The referendum is likely to take place in late May, the Cabinet confirmed this week
FOUR of Limerick’s seven Dail politicians are in favour of repeal of the Eighth Amendment, the Leader can reveal.
Two are against the deletion of the provision from the Constitution, which protects the right to life of the unborn with due regard to the life of the mother.
With the countdown to the referendum now under way, former Finance Minister Michael Noonan is Limerick’s only deputy not reveal his intentions in what commentators are predicting could be a very divisive campaign.
After the government this week signalled its decision to put the question to the country by the end of May, both sides have already started putting their arguments across, with one TD reporting he had already received “scores” of letters.
The thorny issue has already caused division within the two main parties. Limerick’s two Fianna Fail polltoppers Willie O’Dea and Niall Collins are on opposite sides of the argument, while Fine Gael’s county TDs Patrick O’Donovan and Tom Neville also differ.
First term deputy Neville says he is right “in the middle” of the argument, and has come down on one side, “cautiously, and only after a lot of analysis”.
“When I focus, I believe that overall, when someone is in a crisis pregnancy situation, they need all the care and support we can provide, without the stresses and restrictions of the law bearing down on them,” Mr Neville said.
Sinn Fein TD Maurice Quinlivan and Labour’s Jan O’Sullivan are in favour of repealing the Eighth in line with their party’s respective standpoint.
Mr O’Dea has long been opposed to this, saying: “My opinion on the matter is that I support and stand by the Eighth Amendment of the constitution.”
His view goes against his own party’s leader Micheal Martin, and fellow Fianna Fail frontbencher Niall Collins who confirmed that he will vote for repeal.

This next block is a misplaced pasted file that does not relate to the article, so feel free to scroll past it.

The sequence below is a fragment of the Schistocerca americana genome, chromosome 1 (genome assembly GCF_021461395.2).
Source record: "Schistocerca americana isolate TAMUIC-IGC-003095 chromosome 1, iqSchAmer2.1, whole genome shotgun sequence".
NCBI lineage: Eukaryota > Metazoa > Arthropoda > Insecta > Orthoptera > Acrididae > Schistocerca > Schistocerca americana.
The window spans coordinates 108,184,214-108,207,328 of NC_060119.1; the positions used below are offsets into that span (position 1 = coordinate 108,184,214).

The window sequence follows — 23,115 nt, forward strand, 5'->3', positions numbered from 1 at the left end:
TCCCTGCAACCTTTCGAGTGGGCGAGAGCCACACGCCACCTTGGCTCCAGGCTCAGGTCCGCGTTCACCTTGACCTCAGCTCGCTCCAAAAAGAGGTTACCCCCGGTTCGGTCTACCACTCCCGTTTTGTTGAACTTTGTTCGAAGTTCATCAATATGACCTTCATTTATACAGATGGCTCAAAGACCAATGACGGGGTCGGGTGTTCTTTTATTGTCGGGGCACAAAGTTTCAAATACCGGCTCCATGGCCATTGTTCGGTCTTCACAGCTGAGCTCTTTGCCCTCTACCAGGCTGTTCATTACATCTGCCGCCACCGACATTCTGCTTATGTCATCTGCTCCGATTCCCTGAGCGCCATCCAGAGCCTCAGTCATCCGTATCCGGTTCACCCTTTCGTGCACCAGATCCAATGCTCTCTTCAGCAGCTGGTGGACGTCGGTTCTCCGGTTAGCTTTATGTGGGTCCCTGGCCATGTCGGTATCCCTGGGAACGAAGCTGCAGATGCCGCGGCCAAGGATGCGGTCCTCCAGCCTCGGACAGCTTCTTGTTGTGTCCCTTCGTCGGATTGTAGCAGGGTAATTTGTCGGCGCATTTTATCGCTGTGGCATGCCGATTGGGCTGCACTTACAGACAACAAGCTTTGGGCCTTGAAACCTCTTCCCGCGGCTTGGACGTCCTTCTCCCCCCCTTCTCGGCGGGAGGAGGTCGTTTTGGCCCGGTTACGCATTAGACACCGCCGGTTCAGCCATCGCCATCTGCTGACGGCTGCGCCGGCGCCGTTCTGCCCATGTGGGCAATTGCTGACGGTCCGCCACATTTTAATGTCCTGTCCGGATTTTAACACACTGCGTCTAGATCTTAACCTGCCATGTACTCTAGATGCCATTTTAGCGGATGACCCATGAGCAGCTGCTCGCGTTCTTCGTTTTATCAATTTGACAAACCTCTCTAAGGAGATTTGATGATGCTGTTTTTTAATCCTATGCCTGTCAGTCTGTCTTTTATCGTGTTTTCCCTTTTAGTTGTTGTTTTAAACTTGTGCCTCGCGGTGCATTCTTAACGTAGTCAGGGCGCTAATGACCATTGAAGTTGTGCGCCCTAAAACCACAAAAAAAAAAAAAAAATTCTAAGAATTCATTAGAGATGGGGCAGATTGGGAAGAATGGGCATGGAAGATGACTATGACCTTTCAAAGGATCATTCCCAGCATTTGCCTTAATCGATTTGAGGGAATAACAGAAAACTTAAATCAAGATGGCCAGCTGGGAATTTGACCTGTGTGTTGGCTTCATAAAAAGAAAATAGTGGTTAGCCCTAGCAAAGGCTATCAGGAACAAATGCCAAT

As for the laws connected to it – including the potential for abortion on request in the first 12 weeks of the pregnancy, Mr Collins said he will be consider the recommendations of the committee.
One of those members, Deputy O’Sullivan, is supporting the proposed 12-week timeframe.
“It’s simply not possible to deal with someone who has been raped or has been subject to incest within criminal law. First of all, it would be traumatic to the woman concerned, and the criminal proceedings would not be over quickly enough,” she said.
She pointed out that nearly 2,000 women a year available of abortion pills online.
“We do have abortion in Ireland – it just happens to be in Britain and through the internet.”
Deputy Neville said he agreed with this stance, saying online availability of tablets was a “game changer” in the debate.
Mr Quinlivan, who is backing repeal, urged “all TDs, councillors and people in leadership positions” to state what they plan to do. “People in public office need to tell their own constituents what they are at,” he said.
Contacted this Wednesday, Mr Noonan told the Leader: “I will be stating my position in due course, but not today”.
Mr O’Donovan did not return calls from the Limerick Leader.
But he told RTE’s The Week in Politics programme he will not be supporting repeal as he feels it would leave “too much uncertainty”.